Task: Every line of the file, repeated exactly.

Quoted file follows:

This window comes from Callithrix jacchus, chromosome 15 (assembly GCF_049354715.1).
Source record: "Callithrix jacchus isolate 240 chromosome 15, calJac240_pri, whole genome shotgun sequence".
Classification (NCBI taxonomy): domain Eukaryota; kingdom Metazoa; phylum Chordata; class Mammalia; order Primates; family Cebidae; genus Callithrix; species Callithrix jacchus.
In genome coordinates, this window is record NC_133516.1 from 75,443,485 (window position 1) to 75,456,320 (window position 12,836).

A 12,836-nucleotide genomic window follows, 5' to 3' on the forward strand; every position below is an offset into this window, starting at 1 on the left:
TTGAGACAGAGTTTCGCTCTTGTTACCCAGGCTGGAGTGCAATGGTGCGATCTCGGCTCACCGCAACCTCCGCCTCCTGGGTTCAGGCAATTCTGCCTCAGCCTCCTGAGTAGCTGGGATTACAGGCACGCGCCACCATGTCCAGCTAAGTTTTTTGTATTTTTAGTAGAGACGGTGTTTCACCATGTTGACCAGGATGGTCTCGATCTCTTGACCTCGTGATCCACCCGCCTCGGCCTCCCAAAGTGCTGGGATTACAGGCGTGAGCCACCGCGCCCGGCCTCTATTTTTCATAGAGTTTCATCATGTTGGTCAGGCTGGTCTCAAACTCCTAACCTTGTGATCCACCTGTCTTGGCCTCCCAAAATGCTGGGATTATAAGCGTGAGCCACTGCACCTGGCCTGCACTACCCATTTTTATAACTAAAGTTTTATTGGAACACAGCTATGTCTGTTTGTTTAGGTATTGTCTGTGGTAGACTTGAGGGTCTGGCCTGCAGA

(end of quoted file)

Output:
This window comes from Callithrix jacchus, chromosome 15 (assembly GCF_049354715.1).
Source record: "Callithrix jacchus isolate 240 chromosome 15, calJac240_pri, whole genome shotgun sequence".
Classification (NCBI taxonomy): domain Eukaryota; kingdom Metazoa; phylum Chordata; class Mammalia; order Primates; family Cebidae; genus Callithrix; species Callithrix jacchus.
In genome coordinates, this window is record NC_133516.1 from 75,443,485 (window position 1) to 75,456,320 (window position 12,836).

A 12,836-nucleotide genomic window follows, 5' to 3' on the forward strand; every position below is an offset into this window, starting at 1 on the left:
TTGAGACAGAGTTTCGCTCTTGTTACCCAGGCTGGAGTGCAATGGTGCGATCTCGGCTCACCGCAACCTCCGCCTCCTGGGTTCAGGCAATTCTGCCTCAGCCTCCTGAGTAGCTGGGATTACAGGCACGCGCCACCATGTCCAGCTAAGTTTTTTGTATTTTTAGTAGAGACGGTGTTTCACCATGTTGACCAGGATGGTCTCGATCTCTTGACCTCGTGATCCACCCGCCTCGGCCTCCCAAAGTGCTGGGATTACAGGCGTGAGCCACCGCGCCCGGCCTCTATTTTTCATAGAGTTTCATCATGTTGGTCAGGCTGGTCTCAAACTCCTAACCTTGTGATCCACCTGTCTTGGCCTCCCAAAATGCTGGGATTATAAGCGTGAGCCACTGCACCTGGCCTGCACTACCCATTTTTATAACTAAAGTTTTATTGGAACACAGCTATGTCTGTTTGTTTAGGTATTGTCTGTGGTAGACTTGAGGGTCTGGCCTGCAGA